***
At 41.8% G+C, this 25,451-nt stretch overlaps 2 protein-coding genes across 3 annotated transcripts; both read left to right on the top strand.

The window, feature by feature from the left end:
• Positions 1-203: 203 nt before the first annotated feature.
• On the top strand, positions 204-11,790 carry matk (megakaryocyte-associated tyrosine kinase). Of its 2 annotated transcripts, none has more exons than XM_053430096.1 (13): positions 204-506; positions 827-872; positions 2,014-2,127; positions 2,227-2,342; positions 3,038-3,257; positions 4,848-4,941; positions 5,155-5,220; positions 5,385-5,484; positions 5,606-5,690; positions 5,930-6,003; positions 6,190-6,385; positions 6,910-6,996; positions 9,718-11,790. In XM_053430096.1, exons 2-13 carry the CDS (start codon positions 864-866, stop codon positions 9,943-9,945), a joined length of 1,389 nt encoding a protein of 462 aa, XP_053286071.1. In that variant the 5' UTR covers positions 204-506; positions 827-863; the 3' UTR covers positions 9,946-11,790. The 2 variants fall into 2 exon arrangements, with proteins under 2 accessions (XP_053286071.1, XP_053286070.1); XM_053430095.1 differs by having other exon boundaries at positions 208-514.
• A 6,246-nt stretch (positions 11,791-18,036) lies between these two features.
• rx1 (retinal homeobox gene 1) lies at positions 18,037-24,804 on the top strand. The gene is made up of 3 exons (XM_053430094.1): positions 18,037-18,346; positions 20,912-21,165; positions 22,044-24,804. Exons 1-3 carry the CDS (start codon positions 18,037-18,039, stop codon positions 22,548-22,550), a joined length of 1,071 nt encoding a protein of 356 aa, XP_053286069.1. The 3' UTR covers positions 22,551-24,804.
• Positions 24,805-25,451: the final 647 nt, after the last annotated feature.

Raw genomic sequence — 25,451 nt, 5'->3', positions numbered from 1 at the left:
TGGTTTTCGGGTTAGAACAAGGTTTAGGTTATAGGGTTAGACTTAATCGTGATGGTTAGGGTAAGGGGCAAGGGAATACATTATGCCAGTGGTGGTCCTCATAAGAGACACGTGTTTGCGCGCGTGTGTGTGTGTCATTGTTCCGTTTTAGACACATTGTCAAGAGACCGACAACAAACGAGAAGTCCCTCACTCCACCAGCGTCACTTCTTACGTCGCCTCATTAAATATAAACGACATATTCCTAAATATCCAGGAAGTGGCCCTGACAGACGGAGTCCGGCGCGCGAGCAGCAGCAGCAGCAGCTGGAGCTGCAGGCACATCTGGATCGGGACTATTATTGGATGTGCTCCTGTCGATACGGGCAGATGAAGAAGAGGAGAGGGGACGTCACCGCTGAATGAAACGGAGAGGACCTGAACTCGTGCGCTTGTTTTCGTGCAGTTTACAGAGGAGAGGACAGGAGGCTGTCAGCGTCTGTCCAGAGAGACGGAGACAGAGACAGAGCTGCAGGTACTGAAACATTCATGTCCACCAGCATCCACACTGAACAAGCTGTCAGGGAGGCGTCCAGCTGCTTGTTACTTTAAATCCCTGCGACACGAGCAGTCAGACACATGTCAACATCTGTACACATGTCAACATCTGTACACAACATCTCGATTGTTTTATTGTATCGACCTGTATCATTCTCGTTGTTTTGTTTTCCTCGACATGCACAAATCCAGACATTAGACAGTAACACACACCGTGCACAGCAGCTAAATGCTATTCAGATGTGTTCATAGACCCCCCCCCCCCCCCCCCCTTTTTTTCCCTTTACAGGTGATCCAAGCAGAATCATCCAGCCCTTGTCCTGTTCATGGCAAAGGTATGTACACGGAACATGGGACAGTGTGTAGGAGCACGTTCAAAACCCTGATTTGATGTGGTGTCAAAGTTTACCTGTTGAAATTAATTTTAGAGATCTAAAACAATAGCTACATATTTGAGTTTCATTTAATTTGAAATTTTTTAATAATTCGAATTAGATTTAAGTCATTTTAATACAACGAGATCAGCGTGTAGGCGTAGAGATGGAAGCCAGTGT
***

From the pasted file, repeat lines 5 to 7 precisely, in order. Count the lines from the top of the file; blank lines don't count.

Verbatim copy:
• A 6,246-nt stretch (positions 11,791-18,036) lies between these two features.
• rx1 (retinal homeobox gene 1) lies at positions 18,037-24,804 on the top strand. The gene is made up of 3 exons (XM_053430094.1): positions 18,037-18,346; positions 20,912-21,165; positions 22,044-24,804. Exons 1-3 carry the CDS (start codon positions 18,037-18,039, stop codon positions 22,548-22,550), a joined length of 1,071 nt encoding a protein of 356 aa, XP_053286069.1. The 3' UTR covers positions 22,551-24,804.
• Positions 24,805-25,451: the final 647 nt, after the last annotated feature.